Exploring some ideas.
Boys have male parts, and predictable levels of hormones.
Adding male qualities later in life will never make up for "lost time". While the time is itself significant, there are critical periods of development which are lost. For example, liking girls isn't actually "being a boy at heart", and a girl growing up hiding that is not the same as actually being a boy who is forced to live with it.
Males are various. This forces recognition and allowance; one does not fight an endless war against a fact. Because "otherness" exists, using the title of "man" doesn't really matter. "Tolerated" is just a veiled insult, and because acceptance isn't a concept in male bonding, there is a sort of de-escalating apathy. Nobody gives a flying fuck about the odd fringes of maleness.
On the one hand being a male isn't a choice, and on the other there is an altogether other kind of person who is more a man because of their will.
I appreciate the argument that "man" can be likened to some sort of "grown up boy", but it is the lucky boy who grows into a man through some sort of "life escalator", as though it were eventual or inevitable. To me, simple ageing isn't enough, and threatens to deposit an aged-boy into an "old boy" instead of "man". It is extremely unlikely, and arguably damaging, that a mother or woman can raise a boy into a man. There is no example, no understanding and no experience for them to draw from. This doesn't mean a man or father can do it either.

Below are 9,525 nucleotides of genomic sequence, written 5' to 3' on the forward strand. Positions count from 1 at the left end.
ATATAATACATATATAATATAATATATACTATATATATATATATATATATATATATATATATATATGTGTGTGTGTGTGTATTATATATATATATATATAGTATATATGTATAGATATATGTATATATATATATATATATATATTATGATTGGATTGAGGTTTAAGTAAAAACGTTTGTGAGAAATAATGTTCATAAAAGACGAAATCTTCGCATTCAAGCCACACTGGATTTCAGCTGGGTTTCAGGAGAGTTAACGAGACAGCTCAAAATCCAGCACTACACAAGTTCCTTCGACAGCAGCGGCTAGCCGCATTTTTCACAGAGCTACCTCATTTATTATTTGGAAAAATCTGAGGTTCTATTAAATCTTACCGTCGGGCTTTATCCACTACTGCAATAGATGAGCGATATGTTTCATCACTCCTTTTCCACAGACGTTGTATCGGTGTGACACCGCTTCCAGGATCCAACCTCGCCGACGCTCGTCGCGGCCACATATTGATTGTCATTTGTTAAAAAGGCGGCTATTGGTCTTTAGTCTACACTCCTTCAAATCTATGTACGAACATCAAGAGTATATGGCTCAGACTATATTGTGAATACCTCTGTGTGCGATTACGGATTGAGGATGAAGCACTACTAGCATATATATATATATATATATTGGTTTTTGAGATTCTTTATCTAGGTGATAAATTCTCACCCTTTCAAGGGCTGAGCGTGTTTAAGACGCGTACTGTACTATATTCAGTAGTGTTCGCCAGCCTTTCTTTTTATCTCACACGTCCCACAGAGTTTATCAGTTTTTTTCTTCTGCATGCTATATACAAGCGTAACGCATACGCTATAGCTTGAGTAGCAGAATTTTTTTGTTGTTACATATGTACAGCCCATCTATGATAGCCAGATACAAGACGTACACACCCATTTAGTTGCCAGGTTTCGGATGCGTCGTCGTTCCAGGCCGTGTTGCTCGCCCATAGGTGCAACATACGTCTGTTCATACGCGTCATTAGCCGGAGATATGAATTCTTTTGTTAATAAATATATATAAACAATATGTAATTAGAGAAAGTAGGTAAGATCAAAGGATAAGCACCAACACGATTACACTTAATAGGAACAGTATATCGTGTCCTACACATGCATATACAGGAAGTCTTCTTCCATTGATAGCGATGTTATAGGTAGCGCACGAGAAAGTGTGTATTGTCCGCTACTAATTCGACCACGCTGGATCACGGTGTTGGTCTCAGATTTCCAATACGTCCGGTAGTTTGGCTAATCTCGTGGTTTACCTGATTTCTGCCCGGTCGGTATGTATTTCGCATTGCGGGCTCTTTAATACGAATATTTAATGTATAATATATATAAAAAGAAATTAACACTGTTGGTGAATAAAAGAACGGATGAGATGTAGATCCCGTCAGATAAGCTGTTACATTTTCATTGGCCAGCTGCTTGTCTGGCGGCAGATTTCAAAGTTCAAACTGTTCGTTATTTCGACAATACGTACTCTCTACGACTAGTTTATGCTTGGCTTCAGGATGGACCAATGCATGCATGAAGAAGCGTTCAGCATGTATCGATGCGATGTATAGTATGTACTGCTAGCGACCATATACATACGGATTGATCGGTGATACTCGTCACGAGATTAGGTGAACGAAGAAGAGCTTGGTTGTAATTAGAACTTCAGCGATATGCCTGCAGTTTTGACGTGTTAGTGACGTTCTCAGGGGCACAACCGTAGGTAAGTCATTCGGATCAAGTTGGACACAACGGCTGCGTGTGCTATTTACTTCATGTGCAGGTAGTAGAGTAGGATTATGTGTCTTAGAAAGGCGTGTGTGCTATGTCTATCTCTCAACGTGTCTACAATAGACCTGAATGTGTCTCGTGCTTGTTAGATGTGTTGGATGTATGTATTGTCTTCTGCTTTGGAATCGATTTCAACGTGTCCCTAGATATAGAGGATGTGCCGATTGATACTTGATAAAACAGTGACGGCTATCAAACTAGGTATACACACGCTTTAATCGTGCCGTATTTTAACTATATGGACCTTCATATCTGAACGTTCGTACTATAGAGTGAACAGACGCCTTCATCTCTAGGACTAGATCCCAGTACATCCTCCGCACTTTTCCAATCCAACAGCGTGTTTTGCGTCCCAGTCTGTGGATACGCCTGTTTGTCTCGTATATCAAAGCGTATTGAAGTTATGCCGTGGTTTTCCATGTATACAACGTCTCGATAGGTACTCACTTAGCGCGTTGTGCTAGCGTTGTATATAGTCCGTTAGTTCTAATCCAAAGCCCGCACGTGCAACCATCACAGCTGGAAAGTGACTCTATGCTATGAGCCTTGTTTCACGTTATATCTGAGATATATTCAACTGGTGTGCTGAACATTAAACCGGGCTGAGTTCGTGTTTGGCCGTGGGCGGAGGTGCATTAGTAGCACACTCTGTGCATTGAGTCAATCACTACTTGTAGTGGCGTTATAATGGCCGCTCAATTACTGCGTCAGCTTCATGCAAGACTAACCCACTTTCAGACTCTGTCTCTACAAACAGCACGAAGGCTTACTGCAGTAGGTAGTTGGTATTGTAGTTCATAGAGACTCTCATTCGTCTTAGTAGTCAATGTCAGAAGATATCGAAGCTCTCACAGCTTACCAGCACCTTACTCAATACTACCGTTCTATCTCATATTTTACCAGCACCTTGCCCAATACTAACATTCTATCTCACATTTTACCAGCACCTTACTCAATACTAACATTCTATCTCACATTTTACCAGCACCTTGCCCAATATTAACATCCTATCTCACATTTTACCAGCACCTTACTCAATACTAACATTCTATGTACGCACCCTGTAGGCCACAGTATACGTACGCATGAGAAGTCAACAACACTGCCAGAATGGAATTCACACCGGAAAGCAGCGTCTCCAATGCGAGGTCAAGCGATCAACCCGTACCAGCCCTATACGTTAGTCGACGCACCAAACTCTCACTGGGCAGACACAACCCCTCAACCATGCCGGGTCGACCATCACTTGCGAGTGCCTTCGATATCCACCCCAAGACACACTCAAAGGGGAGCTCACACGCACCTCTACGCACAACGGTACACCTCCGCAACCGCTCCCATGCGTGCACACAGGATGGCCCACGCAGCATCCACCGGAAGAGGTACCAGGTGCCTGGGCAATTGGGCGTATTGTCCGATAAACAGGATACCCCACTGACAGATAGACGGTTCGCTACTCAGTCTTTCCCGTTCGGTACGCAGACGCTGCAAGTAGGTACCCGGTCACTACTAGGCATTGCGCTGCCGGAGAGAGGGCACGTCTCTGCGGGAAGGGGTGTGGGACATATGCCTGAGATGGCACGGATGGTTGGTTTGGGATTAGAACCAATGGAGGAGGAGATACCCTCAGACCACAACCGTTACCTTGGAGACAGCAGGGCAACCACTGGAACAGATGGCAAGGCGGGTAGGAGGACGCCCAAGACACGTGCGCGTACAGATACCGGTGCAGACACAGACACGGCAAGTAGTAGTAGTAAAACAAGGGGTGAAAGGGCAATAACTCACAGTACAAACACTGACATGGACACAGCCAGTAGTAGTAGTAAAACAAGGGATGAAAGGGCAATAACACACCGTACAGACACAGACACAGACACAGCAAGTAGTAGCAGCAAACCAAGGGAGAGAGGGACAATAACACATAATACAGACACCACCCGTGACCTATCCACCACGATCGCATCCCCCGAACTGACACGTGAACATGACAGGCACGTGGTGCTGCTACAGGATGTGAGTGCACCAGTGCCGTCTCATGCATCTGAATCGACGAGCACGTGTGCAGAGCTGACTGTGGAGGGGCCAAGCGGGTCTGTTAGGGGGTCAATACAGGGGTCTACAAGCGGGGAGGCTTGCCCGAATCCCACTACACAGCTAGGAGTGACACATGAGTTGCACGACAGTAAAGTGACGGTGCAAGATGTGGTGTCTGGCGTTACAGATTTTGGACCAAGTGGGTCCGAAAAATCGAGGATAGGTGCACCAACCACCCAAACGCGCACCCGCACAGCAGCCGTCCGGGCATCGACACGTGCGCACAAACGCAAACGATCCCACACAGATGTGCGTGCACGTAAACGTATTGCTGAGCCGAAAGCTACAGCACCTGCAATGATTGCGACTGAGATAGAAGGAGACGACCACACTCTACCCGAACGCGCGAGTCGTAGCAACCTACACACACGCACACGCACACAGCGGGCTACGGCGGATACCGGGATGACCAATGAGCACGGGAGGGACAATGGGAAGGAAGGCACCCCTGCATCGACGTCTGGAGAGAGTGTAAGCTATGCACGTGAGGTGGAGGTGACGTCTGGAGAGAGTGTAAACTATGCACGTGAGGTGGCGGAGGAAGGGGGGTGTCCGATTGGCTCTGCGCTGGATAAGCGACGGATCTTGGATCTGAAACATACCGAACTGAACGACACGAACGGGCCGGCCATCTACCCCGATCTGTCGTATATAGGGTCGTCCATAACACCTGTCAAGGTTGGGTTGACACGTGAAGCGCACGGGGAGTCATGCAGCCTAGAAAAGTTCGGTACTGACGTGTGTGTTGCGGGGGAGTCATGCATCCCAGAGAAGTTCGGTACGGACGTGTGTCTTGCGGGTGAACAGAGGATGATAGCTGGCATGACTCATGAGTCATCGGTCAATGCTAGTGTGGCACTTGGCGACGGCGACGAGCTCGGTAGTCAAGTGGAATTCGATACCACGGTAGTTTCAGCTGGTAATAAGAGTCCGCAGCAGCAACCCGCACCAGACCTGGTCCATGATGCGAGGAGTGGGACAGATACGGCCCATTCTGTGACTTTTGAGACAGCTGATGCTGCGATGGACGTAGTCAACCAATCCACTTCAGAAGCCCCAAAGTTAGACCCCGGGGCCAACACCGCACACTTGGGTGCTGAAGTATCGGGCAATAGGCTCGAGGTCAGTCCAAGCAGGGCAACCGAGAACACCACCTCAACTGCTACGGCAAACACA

The usual man doesn't grow, but must instead be made. I neither mean "moulded out of clay", nor "forged from steel", and though I think these ideas say a lot about one who hold these ideas, I do still mean something along that axis. I also don't mean made from experience alone; there is a sort of well which is filled by an an unbroken lineage of men which a male might draw from. There is an idealism; a sort of fiction that might be something to aspire to, perhaps including "gentleman" or "real man", but it is often captured in mythology.
There is an objective concept of "man-ness", even if it's something just out of our intellectual-grasp. This isn't to say there is either an ideal or predictability, because one of the traits of a man are both an aspect social individuality and biologically-driven variety.
Self-improvement is rare or even harmful compared to men grouping to help one another.
maybe more to come, one day
- Social individuality
- I'm not sure what I meant by this..
- A woman is not a parent.
- A mother cannot raise a boy.
- A man is not raised, but is made.
"Self-made" men are rare.